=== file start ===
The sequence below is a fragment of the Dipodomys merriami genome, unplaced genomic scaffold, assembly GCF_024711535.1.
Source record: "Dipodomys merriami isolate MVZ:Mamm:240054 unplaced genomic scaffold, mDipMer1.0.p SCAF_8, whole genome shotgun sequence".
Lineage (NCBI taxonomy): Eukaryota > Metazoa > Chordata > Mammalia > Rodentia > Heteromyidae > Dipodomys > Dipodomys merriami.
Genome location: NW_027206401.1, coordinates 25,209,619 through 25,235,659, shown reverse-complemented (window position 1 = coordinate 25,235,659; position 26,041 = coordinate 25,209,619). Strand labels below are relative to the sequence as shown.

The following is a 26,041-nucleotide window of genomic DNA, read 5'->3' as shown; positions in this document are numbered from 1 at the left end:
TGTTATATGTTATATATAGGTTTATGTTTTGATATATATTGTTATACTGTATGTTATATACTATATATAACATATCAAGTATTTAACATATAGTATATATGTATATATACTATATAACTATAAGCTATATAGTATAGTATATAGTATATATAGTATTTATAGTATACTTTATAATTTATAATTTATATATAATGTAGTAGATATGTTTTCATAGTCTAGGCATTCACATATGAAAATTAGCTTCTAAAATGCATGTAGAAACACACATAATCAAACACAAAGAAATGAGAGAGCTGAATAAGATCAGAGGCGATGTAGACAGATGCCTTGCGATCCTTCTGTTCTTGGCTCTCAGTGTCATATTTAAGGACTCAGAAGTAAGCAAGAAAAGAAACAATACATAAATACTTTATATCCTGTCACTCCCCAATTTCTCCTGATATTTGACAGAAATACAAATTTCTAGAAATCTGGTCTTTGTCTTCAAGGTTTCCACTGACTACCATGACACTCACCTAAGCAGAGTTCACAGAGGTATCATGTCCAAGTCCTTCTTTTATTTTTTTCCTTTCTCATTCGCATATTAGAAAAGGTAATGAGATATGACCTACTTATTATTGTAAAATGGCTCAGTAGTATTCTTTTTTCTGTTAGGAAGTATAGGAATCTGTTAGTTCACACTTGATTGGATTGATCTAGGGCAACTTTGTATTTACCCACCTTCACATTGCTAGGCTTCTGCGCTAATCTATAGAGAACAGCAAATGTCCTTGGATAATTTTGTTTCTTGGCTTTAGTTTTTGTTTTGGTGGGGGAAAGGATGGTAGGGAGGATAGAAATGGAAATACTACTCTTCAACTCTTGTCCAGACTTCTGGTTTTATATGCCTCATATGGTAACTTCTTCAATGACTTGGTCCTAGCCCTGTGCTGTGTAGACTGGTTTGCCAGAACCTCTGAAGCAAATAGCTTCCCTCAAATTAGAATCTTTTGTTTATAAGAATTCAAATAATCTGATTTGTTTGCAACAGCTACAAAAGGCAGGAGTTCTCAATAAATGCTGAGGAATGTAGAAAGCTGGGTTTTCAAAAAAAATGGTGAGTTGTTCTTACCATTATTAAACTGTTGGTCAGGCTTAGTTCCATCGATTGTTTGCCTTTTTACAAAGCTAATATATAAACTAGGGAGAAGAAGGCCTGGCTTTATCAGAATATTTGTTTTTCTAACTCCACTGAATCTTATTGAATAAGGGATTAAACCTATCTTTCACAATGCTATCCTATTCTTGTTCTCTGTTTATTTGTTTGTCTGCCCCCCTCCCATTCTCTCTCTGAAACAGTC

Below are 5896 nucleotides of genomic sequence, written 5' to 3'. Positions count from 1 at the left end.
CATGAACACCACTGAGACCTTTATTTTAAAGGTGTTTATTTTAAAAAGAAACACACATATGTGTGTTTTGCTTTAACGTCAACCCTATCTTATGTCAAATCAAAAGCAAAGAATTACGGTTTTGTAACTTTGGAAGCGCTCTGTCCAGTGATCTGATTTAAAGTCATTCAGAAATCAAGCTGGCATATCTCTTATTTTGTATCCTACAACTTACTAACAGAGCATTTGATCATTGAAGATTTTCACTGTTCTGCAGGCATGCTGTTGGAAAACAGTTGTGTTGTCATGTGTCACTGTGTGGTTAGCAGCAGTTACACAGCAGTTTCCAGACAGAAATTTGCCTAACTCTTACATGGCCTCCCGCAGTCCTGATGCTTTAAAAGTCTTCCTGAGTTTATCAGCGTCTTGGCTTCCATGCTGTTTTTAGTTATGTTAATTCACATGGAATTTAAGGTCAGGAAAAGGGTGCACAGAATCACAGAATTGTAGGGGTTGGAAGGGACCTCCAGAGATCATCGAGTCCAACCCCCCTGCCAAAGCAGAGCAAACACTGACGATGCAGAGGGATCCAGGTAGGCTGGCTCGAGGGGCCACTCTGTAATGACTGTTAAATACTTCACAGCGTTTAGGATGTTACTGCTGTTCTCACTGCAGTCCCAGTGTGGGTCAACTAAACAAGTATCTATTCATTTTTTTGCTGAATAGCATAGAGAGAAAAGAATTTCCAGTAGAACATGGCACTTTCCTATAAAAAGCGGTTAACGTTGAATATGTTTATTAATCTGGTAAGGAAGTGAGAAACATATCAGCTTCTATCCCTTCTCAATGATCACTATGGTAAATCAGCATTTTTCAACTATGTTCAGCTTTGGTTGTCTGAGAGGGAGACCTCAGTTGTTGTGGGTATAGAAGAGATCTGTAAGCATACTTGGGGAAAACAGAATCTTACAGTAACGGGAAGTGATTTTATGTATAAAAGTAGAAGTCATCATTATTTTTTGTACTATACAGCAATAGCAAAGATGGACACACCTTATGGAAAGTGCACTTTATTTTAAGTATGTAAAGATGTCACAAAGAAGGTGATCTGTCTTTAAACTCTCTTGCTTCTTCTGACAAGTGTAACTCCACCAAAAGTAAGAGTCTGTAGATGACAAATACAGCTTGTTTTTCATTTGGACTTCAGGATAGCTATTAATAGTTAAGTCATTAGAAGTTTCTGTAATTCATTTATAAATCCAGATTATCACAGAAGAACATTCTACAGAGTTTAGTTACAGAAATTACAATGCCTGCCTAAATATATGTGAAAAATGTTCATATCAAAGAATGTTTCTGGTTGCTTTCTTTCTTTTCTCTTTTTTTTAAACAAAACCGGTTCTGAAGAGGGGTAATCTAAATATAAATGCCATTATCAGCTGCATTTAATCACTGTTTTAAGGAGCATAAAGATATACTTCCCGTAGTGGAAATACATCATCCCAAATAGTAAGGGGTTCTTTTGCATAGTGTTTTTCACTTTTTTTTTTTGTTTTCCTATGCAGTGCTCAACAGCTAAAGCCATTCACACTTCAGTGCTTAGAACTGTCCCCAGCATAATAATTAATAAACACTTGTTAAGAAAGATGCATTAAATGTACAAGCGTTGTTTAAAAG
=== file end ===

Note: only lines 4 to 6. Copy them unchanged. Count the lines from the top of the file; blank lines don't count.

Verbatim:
Genome location: NW_027206401.1, coordinates 25,209,619 through 25,235,659, shown reverse-complemented (window position 1 = coordinate 25,235,659; position 26,041 = coordinate 25,209,619). Strand labels below are relative to the sequence as shown.

The following is a 26,041-nucleotide window of genomic DNA, read 5'->3' as shown; positions in this document are numbered from 1 at the left end:
TGTTATATGTTATATATAGGTTTATGTTTTGATATATATTGTTATACTGTATGTTATATACTATATATAACATATCAAGTATTTAACATATAGTATATATGTATATATACTATATAACTATAAGCTATATAGTATAGTATATAGTATATATAGTATTTATAGTATACTTTATAATTTATAATTTATATATAATGTAGTAGATATGTTTTCATAGTCTAGGCATTCACATATGAAAATTAGCTTCTAAAATGCATGTAGAAACACACATAATCAAACACAAAGAAATGAGAGAGCTGAATAAGATCAGAGGCGATGTAGACAGATGCCTTGCGATCCTTCTGTTCTTGGCTCTCAGTGTCATATTTAAGGACTCAGAAGTAAGCAAGAAAAGAAACAATACATAAATACTTTATATCCTGTCACTCCCCAATTTCTCCTGATATTTGACAGAAATACAAATTTCTAGAAATCTGGTCTTTGTCTTCAAGGTTTCCACTGACTACCATGACACTCACCTAAGCAGAGTTCACAGAGGTATCATGTCCAAGTCCTTCTTTTATTTTTTTCCTTTCTCATTCGCATATTAGAAAAGGTAATGAGATATGACCTACTTATTATTGTAAAATGGCTCAGTAGTATTCTTTTTTCTGTTAGGAAGTATAGGAATCTGTTAGTTCACACTTGATTGGATTGATCTAGGGCAACTTTGTATTTACCCACCTTCACATTGCTAGGCTTCTGCGCTAATCTATAGAGAACAGCAAATGTCCTTGGATAATTTTGTTTCTTGGCTTTAGTTTTTGTTTTGGTGGGGGAAAGGATGGTAGGGAGGATAGAAATGGAAATACTACTCTTCAACTCTTGTCCAGACTTCTGGTTTTATATGCCTCATATGGTAACTTCTTCAATGACTTGGTCCTAGCCCTGTGCTGTGTAGACTGGTTTGCCAGAACCTCTGAAGCAAATAGCTTCCCTCAAATTAGAATCTTTTGTTTATAAGAATTCAAATAATCTGATTTGTTTGCAACAGCTACAAAAGGCAGGAGTTCTCAATAAATGCTGAGGAATGTAGAAAGCTGGGTTTTCAAAAAAAATGGTGAGTTGTTCTTACCATTATTAAACTGTTGGTCAGGCTTAGTTCCATCGATTGTTTGCCTTTTTACAAAGCTAATATATAAACTAGGGAGAAGAAGGCCTGGCTTTATCAGAATATTTGTTTTTCTAACTCCACTGAATCTTATTGAATAAGGGATTAAACCTATCTTTCACAATGCTATCCTATTCTTGTTCTCTGTTTATTTGTTTGTCTGCCCCCCTCCCATTCTCTCTCTGAAACAGTC